Slow recovery…

Someone recommended I e-mail you, because we have been unable to get answers from doctors and physical therapists who know enough about ballet.

My daughter, stepped on a pencil a year ago. She is 14 and loves ballet. The pencil graphite lodged deep in the bottom of her foot. She was operated on by a good podiatrist. He had to cut through 3 layers of muscle and the plantar fascia was repaired. She seemed fine. She went back to ballet and was still doing fine. After a few months, she went slowly on pointe. She was fine until she started doing pointe for longer periods. At that point, her progress went way backwards to the point where it hurt to walk. We went to a great physical therapist and she got much better. She massaged it, iced it, put on ultra sound, had Ashley do exercises..etc.She is just getting back to ballet this month, but her foot is hurting again. It isn’t hurting as much as before, but it began to hurt after she was doing ballet classes again. She danced the first few classes for only 15 minutes. She was fine at that point. When she went up to 30 minutes, she began to have trouble. She is not on pointe. Ashley is still doing massage on the foot, putting ice on it, and doing stretches based on the physical therapist’s orders.

Her physical therapist and podiatrist are very good, but really don’t know about ballet. Any ideas on how to get her better and back to ballet? Your input would be greatly appreciated.

A concerned mom,
Joan

Joan – you’ve been very fortunate to have a good podiatrist and physical therapist. It is encouraging that she does respond very well with the physical therapy. I suspect that there was a compensation that occurred after surgery that hasn’t been fully addressed. When we injure something on one of our legs, whether that is a foot injury like your daughter had or a knee or hip issue – our body automatically compensates. It is quite amazing in that respect – we start to stand with more weight on the other leg, potentially start having a muscular imbalance between the two sides, and so on. It is so automatic that we don’t realize going back to class that there still may be some compensatory movement happening.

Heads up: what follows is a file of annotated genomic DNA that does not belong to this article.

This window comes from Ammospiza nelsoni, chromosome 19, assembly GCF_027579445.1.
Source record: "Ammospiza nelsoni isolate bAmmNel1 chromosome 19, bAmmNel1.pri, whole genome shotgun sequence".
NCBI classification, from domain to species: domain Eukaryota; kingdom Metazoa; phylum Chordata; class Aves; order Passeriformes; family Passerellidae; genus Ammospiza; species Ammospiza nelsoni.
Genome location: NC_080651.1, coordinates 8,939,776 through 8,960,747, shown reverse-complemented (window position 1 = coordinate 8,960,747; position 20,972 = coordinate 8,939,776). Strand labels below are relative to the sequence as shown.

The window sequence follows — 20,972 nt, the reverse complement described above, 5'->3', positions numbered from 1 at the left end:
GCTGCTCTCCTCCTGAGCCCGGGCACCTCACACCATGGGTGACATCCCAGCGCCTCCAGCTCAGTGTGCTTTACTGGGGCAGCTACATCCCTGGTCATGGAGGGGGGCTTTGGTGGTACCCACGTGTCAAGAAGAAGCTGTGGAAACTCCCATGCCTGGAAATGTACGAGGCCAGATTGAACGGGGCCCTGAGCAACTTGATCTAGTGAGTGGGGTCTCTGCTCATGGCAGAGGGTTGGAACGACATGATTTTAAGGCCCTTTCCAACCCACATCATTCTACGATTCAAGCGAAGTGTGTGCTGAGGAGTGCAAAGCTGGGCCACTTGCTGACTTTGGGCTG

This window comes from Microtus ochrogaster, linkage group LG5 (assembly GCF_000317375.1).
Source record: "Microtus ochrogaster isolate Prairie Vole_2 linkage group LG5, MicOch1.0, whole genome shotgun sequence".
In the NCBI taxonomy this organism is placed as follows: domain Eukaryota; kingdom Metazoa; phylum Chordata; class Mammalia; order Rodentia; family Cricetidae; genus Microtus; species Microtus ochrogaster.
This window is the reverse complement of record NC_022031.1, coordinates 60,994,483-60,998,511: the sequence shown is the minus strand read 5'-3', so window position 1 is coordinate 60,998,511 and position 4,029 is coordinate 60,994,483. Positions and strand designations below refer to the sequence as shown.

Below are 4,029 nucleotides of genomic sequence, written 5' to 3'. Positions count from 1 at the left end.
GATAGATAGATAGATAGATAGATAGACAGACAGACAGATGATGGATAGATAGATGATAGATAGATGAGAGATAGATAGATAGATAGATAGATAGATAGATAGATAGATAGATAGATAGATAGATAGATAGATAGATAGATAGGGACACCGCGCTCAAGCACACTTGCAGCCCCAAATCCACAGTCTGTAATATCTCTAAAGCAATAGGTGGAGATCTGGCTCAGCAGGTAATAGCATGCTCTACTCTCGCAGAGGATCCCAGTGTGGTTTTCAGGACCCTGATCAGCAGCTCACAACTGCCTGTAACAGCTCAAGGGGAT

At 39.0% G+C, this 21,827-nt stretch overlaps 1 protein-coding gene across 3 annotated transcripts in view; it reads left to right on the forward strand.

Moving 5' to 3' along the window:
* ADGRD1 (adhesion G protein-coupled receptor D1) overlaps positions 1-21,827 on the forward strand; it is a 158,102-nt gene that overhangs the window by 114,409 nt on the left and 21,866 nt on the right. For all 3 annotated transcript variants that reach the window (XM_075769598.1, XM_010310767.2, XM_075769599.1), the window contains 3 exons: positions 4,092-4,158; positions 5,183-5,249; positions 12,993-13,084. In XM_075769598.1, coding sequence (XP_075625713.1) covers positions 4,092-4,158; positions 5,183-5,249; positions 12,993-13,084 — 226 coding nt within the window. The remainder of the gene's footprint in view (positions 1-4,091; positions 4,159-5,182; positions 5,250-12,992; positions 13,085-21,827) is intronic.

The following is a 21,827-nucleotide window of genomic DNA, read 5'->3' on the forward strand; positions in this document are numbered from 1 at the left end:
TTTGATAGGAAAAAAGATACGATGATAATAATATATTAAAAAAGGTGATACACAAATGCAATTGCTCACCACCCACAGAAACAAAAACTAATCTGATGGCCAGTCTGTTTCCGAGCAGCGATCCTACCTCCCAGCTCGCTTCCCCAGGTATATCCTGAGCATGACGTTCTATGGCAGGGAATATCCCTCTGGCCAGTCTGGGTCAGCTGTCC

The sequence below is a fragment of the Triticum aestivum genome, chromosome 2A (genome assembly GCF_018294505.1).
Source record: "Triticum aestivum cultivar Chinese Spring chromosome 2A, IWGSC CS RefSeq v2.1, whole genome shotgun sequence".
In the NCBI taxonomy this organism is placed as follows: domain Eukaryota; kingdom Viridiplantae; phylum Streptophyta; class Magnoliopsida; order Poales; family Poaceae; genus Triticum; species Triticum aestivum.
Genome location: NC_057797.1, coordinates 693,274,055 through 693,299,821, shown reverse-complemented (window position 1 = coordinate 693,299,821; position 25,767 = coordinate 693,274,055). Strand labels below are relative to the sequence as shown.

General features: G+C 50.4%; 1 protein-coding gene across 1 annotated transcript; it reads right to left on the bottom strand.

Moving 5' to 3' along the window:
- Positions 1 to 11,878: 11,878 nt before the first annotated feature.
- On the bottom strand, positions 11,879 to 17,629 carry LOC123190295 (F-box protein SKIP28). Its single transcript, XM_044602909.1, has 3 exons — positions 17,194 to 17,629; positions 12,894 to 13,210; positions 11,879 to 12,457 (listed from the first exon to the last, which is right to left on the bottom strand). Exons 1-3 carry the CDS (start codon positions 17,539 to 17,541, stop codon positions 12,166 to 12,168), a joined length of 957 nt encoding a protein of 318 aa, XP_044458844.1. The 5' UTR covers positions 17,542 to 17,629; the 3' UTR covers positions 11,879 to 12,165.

I would also question if there has been some fascial restriction above the level of the plantar fascia. I wrote a post about flexibility and fascia that you’ll want to read. I wonder if there is some fascial pull in the torso or pelvis that has not been dealt with yet. If there is a pelvic/torso shift or a rotation that is occurring it could be changing her muscle usage and ballet technique. While it is hard to assess these shifts yourself, have your daughter face a mirror and stand in a neutral position with her arms just hanging by her sides.

When you look at the figure below you can see she has a pelvic shift right, torso shift left (you always describe the direction from their point of view) Notice how she makes her shoulders look square, but when you look at the arms and how they hang there is more space between her left arm and pelvis, while her right arm touches her pelvis. She is not standing with equal weight on the two legs. If she turns out into first position she most likely will continue this imbalanced pattern.